Zero in On Your Skills

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Last week I wrote that employers are looking for accomplishments on your resume, not merely that you held a job. This CareerLab post describes the difference between responsibilities and accomplishments this way:


Slide Show

Salaries Improving for IT Jobs in 2011

Salary projections for the top IT markets in 2011.

Your duties and responsibilities refer to the general scope of your job, such as "sales" or "selling." Accomplishment statements give specific examples of tasks you finished. ... Being an excellent manager isn't an accomplishment. It's a skill or competency. But leading a task force that develops a new money-making product in less than two months is an accomplishment.

Your responsibilities are the tasks you are assigned to do; accomplishments are the outcome of your efforts. It can be a subtle distinction, but an important one.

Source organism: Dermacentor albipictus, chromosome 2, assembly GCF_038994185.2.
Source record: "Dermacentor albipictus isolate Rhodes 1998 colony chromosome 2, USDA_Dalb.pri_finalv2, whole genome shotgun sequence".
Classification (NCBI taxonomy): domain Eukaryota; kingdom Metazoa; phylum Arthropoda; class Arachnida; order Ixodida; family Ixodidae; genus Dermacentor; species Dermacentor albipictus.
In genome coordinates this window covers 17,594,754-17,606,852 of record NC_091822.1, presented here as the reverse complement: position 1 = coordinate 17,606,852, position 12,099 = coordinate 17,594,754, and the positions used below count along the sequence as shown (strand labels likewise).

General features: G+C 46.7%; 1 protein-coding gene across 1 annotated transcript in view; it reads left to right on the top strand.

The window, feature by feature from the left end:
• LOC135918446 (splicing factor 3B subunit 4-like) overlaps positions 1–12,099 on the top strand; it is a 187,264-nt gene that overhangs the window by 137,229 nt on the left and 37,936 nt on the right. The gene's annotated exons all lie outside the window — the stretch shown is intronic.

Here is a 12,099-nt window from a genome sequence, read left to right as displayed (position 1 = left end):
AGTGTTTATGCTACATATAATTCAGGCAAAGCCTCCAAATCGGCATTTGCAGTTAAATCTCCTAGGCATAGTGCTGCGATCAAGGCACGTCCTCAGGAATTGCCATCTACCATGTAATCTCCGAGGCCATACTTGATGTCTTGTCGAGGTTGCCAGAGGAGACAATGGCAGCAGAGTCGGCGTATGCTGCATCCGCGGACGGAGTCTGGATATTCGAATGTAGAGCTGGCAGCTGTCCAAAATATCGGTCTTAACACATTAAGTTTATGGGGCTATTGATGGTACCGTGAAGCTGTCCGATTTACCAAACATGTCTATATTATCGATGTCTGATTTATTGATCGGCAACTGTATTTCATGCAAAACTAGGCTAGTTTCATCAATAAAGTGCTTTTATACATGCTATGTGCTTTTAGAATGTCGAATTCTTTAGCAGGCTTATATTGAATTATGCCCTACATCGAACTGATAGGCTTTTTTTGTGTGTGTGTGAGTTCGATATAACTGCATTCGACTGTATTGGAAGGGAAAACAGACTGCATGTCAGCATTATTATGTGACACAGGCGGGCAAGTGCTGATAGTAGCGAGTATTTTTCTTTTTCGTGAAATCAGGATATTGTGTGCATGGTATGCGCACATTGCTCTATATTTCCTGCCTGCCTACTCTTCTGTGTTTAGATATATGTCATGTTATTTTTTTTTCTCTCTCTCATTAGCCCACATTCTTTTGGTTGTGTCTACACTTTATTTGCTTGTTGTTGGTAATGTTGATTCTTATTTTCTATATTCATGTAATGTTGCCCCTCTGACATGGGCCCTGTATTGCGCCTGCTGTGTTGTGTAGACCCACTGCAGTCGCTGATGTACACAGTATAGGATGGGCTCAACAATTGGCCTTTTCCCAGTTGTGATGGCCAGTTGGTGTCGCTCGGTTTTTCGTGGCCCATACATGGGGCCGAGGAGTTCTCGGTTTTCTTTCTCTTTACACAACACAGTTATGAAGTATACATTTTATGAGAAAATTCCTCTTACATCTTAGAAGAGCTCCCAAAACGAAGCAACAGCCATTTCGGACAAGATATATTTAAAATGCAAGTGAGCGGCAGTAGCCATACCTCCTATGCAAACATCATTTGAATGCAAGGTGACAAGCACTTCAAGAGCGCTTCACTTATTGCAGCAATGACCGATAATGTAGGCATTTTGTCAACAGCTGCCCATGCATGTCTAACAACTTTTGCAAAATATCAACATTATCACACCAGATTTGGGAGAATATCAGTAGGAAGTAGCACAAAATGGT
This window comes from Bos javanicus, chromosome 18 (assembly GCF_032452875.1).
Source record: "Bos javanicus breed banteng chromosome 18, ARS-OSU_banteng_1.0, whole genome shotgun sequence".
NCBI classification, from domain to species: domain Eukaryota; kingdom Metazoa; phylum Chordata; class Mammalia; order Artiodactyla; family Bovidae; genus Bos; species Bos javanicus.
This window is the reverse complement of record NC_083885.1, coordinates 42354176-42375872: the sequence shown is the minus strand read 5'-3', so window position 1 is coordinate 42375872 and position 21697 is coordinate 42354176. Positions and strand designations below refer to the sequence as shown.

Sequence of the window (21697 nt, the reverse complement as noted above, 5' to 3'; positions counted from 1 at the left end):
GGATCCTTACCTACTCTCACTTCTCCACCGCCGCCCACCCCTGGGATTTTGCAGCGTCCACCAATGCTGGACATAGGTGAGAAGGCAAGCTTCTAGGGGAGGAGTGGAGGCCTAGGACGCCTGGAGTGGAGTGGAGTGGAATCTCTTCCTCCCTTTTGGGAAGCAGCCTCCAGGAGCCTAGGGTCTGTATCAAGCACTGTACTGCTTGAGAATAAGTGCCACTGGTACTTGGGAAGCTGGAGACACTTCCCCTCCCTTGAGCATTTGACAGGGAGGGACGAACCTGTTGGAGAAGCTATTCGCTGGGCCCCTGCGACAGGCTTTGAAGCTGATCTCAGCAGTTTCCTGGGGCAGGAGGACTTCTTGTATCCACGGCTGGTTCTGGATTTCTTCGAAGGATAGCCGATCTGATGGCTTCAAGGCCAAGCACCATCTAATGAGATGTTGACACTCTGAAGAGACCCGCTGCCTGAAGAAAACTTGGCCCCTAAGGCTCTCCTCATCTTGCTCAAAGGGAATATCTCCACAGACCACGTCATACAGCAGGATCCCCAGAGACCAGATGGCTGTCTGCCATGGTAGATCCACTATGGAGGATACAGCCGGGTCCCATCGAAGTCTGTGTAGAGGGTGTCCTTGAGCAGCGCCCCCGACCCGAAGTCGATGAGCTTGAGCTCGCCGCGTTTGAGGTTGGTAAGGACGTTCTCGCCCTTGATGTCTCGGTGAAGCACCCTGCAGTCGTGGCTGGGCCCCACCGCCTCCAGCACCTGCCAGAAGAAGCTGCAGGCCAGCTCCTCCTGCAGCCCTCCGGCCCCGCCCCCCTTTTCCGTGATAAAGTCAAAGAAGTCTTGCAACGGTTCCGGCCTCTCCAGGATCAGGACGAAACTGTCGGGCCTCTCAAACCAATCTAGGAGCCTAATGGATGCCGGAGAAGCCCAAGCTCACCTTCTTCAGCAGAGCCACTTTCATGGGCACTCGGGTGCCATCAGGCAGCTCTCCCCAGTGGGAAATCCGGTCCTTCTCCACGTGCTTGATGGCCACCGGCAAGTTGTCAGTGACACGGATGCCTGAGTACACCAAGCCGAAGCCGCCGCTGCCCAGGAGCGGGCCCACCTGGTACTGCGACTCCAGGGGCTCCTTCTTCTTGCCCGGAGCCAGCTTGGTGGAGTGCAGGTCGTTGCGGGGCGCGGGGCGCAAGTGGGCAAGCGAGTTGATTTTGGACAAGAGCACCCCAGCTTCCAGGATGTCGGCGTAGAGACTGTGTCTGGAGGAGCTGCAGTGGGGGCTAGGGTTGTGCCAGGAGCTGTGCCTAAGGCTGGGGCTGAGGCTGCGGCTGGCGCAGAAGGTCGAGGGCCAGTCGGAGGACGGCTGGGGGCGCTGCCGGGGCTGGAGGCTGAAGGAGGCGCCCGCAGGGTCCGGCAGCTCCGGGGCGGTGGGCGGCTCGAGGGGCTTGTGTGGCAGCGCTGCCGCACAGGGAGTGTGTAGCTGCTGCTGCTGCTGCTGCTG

The San Francisco Chronicle points out another problem: Describing traits as skills. It says:

Saying "I love working with people" when asked a skills-based question is one example of answering a skills question with a trait. You hope the interviewer will focus on your positive nature, but responses such as this often give the impression you're unsure what you can offer and misses the opportunity to build a connection between your skills and the employer's needs.

The Chronicle points out that words such as these are traits:


  • energetic
  • dependable
  • determined
  • focused
  • intuitive
  • loyal


While those are admirable and might be needed in the employer's workplace, they might not tell the employer that you're a good fit for the actual work to be done. Instead, the article says, focus on action verbs. Words such as these address actual tasks:


  • training
  • developing
  • implementing
  • presenting
  • organizing
  • planning

And as I've written before, the resume is not about you. It and the interview are all about how you can help solve the employer's problems. Focus on how your skills address the employer's issues.